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Last Updated on June 19, 2019, by eNotes Editorial. Word Count: 319

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In The Gate of Heavenly Peace, the author, Spence, focuses on a trio of politically inclined intellectuals, whose lives he weaves together into Chinese history.

Kang Youwei

Kang Youwei was a promoter of extremely radical views, whose writings highlighted the need for social and political change in China. Towards the end of the Quing Dinasty, Kang was instrumental in leading the reformation in China.

Lu Xun

Lu Xun was a leader of left-wing writers, and Spence uses this character to write stories intended to raise the level of social consciousness in the country. Unlike many of his peers, Lu was not a revolutionary.

Ding Ling

The third member of this trinity of influential writers was Ding Ling, a feminist. Ding's companion was Hu Yepin, a communist sympathizer. Largely through her writing, Ding drew attention to the challenges facing Chinese women. Earnestly, she touted equality and social betterment for these deprived members of society. It is interesting how skillfully the writer uses these three characters, with varying styles and opinions, to promote the single objective of change.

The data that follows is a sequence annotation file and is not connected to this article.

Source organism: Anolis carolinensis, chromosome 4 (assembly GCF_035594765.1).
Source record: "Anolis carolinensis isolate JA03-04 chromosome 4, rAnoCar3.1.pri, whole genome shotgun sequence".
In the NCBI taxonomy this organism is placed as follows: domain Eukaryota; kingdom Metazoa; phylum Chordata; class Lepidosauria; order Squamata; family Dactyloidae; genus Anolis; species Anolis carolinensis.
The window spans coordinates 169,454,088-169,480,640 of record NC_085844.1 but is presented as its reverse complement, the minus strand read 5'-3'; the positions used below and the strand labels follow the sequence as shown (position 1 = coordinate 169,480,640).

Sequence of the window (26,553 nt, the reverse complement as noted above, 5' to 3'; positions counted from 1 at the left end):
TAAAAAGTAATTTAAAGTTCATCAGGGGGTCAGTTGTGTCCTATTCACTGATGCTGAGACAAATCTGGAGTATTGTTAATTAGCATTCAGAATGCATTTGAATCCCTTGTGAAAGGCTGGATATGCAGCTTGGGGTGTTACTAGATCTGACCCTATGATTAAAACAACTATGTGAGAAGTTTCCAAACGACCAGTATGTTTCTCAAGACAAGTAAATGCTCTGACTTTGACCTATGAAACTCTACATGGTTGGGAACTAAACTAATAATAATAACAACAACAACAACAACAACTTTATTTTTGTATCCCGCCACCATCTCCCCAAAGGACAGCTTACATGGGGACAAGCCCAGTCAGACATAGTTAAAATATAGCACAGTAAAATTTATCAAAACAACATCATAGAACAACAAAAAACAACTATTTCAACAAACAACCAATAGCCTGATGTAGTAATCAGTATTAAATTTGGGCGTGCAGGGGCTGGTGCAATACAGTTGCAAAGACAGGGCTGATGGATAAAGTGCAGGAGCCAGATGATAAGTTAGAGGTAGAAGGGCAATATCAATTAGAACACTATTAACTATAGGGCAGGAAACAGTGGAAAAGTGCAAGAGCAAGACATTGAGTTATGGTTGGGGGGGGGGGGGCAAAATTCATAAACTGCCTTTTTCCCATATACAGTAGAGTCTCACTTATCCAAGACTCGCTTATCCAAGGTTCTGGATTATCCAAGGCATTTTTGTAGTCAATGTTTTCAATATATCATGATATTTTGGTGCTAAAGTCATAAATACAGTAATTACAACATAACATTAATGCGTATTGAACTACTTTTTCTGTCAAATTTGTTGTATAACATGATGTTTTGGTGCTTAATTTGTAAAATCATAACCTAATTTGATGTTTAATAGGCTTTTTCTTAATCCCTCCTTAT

Wei Jingshen

Wei Jingshen is a most colorful character. He was an electrician working in Bejing who promoted radical views on democracy during the communist era. For expressing his beliefs so volubly, Wei was arrested, tried, found guilty, and sent to prison.

Additional Characters

Besides the individuals mentioned above, there are are about forty other characters mentioned in The Gate to Heavenly Peace. Among these are Yuan Shaiki, Sun Yat-sen and Chiang Kai-sen. Zang Junmai was very critical of Marxism. Mao Zedong spoke ardently against the ownership of schools and communication media by the state. This, Mao claimed, was a factor that delayed or prevented change.

Through these characters and others not named here, Spence has used several types and styles of expression to compose a very powerful work, spamming the history of a litany political upheavals in China, from the late 1800s to the present.